CRIME

Robert Ladd Execution: Man Convicted In Fatal Beating Set To Die Thursday

This undated handout photo provided by the Texas Department of Criminal Justice shows Robert Ladd. Ladd, scheduled to die Thu
This undated handout photo provided by the Texas Department of Criminal Justice shows Robert Ladd. Ladd, scheduled to die Thursday, Jan. 29, 2015, came within nine hours of execution in 2003 for the slaying of a 38-year-old Vickie Ann Garner, when a federal appeals court halted his punishment. Lawyers then said they found juvenile records suggesting he was mentally impaired, a finding that could make him ineligible for the death penalty. (AP Photo/Texas Department of Criminal Justice)

By Jon Herskovitz

AUSTIN, Texas, Jan 29 (Reuters) - Texas plans on Thursday to execute Robert Ladd, 57, who was convicted of beating a woman to death with a hammer in her home in 1996 and then setting her body on fire.

The execution by lethal injection is scheduled for 6 p.m. CST at the state's death chamber in Huntsville.

If it goes ahead, Ladd would be the 520th person executed in Texas since the U.S. Supreme Court reinstated the death penalty in 1976, the most of any state. Nearly 40 percent of all the executions in the United States in that time have taken place in Texas.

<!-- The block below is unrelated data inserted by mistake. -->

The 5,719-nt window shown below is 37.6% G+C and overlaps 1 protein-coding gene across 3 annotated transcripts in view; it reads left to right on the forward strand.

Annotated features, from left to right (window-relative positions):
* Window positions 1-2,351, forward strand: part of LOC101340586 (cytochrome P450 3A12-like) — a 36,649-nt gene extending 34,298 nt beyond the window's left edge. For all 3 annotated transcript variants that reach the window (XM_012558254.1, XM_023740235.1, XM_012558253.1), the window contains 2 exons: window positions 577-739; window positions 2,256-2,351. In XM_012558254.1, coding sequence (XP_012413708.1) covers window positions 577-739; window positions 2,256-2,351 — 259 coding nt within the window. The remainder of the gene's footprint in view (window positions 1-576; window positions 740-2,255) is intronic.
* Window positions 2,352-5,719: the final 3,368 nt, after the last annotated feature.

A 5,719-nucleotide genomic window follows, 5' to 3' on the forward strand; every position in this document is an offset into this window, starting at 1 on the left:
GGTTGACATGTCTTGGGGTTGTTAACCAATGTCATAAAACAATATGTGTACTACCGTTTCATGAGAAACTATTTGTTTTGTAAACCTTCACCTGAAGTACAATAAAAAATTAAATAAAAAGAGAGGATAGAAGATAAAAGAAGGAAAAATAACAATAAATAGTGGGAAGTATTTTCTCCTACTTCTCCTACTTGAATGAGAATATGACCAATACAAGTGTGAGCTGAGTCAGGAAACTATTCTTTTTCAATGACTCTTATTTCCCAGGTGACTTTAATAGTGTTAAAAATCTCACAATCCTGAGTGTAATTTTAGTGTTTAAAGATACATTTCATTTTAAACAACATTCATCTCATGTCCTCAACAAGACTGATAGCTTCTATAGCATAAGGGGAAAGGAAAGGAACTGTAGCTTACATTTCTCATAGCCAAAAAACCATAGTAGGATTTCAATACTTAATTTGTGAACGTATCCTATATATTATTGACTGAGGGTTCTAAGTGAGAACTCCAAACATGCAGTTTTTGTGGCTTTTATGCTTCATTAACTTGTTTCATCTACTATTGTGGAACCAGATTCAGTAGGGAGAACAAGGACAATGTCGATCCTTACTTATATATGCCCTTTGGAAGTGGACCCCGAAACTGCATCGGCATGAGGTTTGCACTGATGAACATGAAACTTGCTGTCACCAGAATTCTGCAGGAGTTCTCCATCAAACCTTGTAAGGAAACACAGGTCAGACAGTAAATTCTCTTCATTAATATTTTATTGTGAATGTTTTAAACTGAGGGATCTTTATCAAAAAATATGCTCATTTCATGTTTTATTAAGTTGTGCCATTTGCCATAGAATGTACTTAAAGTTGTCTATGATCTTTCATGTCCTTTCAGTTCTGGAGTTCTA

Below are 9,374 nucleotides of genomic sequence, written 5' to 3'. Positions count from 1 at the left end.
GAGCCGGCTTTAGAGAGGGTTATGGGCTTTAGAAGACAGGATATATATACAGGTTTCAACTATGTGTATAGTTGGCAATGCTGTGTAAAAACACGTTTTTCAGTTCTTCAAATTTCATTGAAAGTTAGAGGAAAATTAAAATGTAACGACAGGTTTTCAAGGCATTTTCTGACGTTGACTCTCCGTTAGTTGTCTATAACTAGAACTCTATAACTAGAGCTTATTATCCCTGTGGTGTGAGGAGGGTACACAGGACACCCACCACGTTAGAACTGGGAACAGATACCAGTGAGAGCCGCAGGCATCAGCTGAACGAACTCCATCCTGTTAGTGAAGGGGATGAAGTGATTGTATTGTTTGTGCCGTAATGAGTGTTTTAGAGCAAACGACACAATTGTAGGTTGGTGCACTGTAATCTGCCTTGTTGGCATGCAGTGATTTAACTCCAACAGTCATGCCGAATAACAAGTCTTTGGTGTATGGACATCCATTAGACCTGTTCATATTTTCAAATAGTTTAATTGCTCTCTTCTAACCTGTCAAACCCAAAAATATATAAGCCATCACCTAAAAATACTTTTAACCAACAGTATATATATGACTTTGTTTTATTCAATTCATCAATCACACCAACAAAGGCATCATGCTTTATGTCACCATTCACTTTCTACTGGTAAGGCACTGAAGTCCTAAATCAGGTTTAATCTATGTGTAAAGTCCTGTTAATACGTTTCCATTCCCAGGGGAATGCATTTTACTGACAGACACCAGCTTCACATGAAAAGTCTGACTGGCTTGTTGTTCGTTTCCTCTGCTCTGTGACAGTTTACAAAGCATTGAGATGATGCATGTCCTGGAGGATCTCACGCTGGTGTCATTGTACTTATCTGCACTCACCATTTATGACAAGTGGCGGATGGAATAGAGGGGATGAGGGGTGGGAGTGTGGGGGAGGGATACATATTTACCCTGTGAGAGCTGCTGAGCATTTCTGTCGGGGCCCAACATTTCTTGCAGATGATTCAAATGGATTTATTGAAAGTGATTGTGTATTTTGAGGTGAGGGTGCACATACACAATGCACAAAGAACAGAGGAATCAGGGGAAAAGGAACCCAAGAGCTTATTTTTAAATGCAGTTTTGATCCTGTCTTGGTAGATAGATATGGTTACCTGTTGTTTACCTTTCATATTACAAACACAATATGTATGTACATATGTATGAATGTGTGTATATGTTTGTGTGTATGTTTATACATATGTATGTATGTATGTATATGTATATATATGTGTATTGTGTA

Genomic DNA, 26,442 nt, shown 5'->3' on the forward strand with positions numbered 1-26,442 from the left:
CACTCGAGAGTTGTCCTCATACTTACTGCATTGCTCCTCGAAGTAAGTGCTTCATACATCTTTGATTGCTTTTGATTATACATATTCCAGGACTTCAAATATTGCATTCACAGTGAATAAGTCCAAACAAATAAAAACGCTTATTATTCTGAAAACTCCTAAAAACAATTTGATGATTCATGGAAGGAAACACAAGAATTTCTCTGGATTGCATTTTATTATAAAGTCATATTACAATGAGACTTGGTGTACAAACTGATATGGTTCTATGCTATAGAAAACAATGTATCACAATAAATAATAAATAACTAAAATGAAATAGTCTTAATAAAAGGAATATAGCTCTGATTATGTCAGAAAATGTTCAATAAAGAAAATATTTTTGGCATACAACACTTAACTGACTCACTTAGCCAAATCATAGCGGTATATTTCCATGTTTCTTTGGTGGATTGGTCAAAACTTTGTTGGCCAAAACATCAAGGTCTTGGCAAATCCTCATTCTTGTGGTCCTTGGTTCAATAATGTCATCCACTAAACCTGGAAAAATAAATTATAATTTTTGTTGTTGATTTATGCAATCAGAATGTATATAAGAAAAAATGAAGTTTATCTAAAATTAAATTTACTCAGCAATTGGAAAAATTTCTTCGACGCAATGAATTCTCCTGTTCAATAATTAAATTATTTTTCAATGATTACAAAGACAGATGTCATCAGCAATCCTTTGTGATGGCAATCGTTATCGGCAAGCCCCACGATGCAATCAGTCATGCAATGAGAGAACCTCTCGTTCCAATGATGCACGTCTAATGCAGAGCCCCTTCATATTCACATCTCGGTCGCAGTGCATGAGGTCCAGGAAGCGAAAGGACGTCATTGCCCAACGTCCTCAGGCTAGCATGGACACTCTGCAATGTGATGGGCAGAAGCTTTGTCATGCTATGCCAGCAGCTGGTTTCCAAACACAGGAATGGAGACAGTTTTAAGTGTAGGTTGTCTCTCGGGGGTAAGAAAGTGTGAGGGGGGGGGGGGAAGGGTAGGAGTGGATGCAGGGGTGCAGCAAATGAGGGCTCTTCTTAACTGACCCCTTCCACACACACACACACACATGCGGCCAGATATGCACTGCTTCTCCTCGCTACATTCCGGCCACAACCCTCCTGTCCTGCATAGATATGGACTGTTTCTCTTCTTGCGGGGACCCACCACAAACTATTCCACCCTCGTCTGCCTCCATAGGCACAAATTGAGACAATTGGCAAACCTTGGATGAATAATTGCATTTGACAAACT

Lawyers for Ladd have petitioned the U.S. Supreme Court to halt the execution, saying he is intellectually disabled with an IQ of 67 and that executing him would be unconstitutional.

Ladd was convicted of sexually assaulting Vicki Garner, beating and choking her to death, and then setting her body on fire. She was found half naked with her legs and wrists bound by electric cords, state officials said.

Ladd stole several items from the residence and exchanged them for cocaine, the State Attorney General's Office said.

DNA evidence and a palm print found at the scene implicated Ladd in the crime, it said.

Ladd won a last-minute appeal of an execution planned for April 2003 to give the courts more time to examine records indicating he was mentally impaired.

Courts allowed the execution to be put on hold until 2013 when his petition for a stay was struck down by a U.S. district court.

(Reporting by Jon Herskovitz; Editing by Peter Cooney)

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